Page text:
An email may contain important information, but it is presented in narrative text. Letters, emails, image files, text files, blogs, and social media posts are examples of unstructured documents.
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Semi-structured Documents: Specific Data without a Common Format
Semi-structured documents can be distinguished from wholly unstructured documents in that they are “specific purpose” documents that include certain data characteristics. However, the presentation or display of that data is not universally consistent. Examples of semi-structured documents include purchase orders, invoices, receipts, licenses—documents with a specific purpose and predictable content, but an unpredictable layout that varies from organization to organization.
The Problem of Unstructured and Semi-Structured Documents
Process automation, data analysis, and data-driven decisions require the availability of structured digital data. But a lot of the data is unstructured. A standard view attributed to Gartner is that 80 percent of an enterprise’s data is unstructured. Companies face a huge volume of unstructured or semi-structured data. More of a company’s potentially valuable data is unstructured than structured.
In the case of financial operations, such as accounts payable and accounts receivable, the lack of a universal solution for transmitting data from one organization to another organization has stymied companies in the effort to automate financial processes. The problem is that sellers have many buyers, and buyers have many sellers. Only a few intersect in terms of having the same system that can allow data to flow electronically from one to the other without having to “de-digitize and re-digitize.” But automated processing requires data to be in a structured format. For most organizations, that requires them to manually input (keypunch) data from unstructured documents into a data file that can then be automatically processed by ERP or other automation.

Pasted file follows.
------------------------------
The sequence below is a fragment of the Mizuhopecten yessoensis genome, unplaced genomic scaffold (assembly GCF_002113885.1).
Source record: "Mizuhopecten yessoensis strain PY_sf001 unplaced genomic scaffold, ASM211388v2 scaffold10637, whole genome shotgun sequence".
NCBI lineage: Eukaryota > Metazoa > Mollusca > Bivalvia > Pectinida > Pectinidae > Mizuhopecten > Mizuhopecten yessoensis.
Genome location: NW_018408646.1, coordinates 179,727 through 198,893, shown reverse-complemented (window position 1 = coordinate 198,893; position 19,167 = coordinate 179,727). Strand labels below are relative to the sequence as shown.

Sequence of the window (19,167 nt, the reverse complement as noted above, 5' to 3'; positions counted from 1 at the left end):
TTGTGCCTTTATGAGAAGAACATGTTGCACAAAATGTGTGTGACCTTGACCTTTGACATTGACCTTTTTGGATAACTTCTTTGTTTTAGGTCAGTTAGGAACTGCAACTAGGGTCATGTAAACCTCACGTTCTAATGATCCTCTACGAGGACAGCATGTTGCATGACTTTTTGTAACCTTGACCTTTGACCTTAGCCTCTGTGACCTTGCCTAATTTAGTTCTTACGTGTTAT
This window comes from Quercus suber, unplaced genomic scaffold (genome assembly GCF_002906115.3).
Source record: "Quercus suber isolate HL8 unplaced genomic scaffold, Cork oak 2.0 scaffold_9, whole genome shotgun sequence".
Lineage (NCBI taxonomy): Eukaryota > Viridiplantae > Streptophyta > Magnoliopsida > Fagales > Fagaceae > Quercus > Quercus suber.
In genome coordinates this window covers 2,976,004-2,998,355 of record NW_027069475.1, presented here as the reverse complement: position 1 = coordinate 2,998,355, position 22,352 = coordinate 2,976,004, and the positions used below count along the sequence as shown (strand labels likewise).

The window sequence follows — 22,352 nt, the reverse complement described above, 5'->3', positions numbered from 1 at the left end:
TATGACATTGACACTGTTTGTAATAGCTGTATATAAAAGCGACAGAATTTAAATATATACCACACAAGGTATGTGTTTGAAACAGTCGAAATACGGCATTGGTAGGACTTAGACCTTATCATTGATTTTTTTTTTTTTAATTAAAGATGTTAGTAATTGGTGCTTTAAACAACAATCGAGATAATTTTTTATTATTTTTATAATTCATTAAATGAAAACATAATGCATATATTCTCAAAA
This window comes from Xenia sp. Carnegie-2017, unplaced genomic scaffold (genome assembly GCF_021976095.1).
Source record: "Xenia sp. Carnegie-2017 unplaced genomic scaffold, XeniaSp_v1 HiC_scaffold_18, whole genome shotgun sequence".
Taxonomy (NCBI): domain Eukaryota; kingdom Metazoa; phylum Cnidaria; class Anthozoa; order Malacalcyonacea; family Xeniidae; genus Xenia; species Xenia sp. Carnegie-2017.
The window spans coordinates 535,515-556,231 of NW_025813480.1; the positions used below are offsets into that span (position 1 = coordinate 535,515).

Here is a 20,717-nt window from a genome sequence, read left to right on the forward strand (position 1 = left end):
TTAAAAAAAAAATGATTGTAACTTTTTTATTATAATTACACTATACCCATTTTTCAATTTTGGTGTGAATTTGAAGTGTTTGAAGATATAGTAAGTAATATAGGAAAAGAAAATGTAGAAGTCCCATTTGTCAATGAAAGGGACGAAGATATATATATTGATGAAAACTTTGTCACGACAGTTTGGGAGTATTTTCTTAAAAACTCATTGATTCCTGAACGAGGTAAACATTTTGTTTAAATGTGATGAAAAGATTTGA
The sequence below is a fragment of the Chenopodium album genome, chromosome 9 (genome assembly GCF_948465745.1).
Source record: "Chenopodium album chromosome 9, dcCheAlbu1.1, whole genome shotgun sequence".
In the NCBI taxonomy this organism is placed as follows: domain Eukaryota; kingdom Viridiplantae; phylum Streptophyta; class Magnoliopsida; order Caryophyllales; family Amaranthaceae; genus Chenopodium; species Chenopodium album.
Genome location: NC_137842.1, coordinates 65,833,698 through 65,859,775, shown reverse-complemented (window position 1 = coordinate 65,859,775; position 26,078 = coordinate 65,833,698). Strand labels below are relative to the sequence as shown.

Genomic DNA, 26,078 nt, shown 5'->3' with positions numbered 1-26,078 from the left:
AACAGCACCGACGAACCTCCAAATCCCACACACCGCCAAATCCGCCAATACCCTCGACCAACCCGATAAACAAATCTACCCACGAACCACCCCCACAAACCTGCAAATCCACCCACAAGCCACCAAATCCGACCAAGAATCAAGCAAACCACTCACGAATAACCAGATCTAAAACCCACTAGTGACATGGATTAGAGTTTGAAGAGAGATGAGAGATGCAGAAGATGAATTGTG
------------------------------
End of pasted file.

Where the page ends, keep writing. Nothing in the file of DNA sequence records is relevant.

In the exchange of information in business transactions, there are systems like EDI, used nearly exclusively by large enterprises with a narrow group of similarly large trading partners. A few proprietary networks require all parties to be part of the network. But even leading large enterprises that take advantage of these tools have many customers or vendors that do not share them.
The Solution: Intelligent Document Processing
Getting data off customer or vendor documents, whether analog or digital, and into one’s system to use the data, up to now, has required a significant manual effort. Much of the work in accounts receivable, for example, involves manual processes, preparing and converting information into digital data for the computer systems.
The purpose of intelligent document processing is to replace that manual effort. Intelligent document processing brings artificial intelligence to bear on the problem of accurately and quickly reading, extracting, and converting data in unstructured documents into structured data.
Companies now can automatically scan, identify, extract and organize data with artificial intelligence—including natural language processing, machine learning, and deep learning neural networks—. Initially, human-guided, intelligent document processing learns on its own over time to the point at which it can automatically convert 90 percent or more of data “locked” in documents into useable data.
Intelligent document processing is changing financial operations. It takes over the formerly manual tasks, freeing financial operations staff for more valuable and engaging work, from problem-solving to strategic thinking and planning.
There are many benefits of intelligent document processing, but primarily they are speed of data extraction and conversion—hundreds of documents in one minute versus one document in ten minutes manually—and a concurrent reduction of errors and cost.
Find out more about Intelligent Document Processing and Emagia’s Gia Docs.